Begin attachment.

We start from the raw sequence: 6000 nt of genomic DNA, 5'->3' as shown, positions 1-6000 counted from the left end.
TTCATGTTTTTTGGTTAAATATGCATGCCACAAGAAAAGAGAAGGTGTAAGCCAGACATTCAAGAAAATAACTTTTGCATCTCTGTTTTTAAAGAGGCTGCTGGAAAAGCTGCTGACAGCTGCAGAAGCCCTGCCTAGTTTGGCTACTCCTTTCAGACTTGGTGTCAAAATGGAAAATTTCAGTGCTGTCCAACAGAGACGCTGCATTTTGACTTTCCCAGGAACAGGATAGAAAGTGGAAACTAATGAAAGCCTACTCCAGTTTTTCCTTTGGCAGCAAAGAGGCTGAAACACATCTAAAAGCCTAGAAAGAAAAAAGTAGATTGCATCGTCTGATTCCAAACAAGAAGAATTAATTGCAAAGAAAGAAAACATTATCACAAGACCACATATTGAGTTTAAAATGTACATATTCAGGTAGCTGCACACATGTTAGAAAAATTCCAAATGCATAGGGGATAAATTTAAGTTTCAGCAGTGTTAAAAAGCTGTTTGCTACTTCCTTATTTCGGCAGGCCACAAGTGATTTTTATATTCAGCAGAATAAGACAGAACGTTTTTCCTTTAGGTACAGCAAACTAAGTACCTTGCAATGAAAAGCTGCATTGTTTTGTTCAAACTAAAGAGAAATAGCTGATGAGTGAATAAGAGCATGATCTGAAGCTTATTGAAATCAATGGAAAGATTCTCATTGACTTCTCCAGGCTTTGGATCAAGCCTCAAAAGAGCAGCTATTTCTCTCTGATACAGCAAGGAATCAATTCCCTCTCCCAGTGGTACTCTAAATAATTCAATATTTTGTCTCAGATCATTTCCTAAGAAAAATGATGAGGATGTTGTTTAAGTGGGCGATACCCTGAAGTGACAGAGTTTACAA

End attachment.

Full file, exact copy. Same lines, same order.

We start from the raw sequence: 6000 nt of genomic DNA, 5'->3' as shown, positions 1-6000 counted from the left end.
TTCATGTTTTTTGGTTAAATATGCATGCCACAAGAAAAGAGAAGGTGTAAGCCAGACATTCAAGAAAATAACTTTTGCATCTCTGTTTTTAAAGAGGCTGCTGGAAAAGCTGCTGACAGCTGCAGAAGCCCTGCCTAGTTTGGCTACTCCTTTCAGACTTGGTGTCAAAATGGAAAATTTCAGTGCTGTCCAACAGAGACGCTGCATTTTGACTTTCCCAGGAACAGGATAGAAAGTGGAAACTAATGAAAGCCTACTCCAGTTTTTCCTTTGGCAGCAAAGAGGCTGAAACACATCTAAAAGCCTAGAAAGAAAAAAGTAGATTGCATCGTCTGATTCCAAACAAGAAGAATTAATTGCAAAGAAAGAAAACATTATCACAAGACCACATATTGAGTTTAAAATGTACATATTCAGGTAGCTGCACACATGTTAGAAAAATTCCAAATGCATAGGGGATAAATTTAAGTTTCAGCAGTGTTAAAAAGCTGTTTGCTACTTCCTTATTTCGGCAGGCCACAAGTGATTTTTATATTCAGCAGAATAAGACAGAACGTTTTTCCTTTAGGTACAGCAAACTAAGTACCTTGCAATGAAAAGCTGCATTGTTTTGTTCAAACTAAAGAGAAATAGCTGATGAGTGAATAAGAGCATGATCTGAAGCTTATTGAAATCAATGGAAAGATTCTCATTGACTTCTCCAGGCTTTGGATCAAGCCTCAAAAGAGCAGCTATTTCTCTCTGATACAGCAAGGAATCAATTCCCTCTCCCAGTGGTACTCTAAATAATTCAATATTTTGTCTCAGATCATTTCCTAAGAAAAATGATGAGGATGTTGTTTAAGTGGGCGATACCCTGAAGTGACAGAGTTTACAA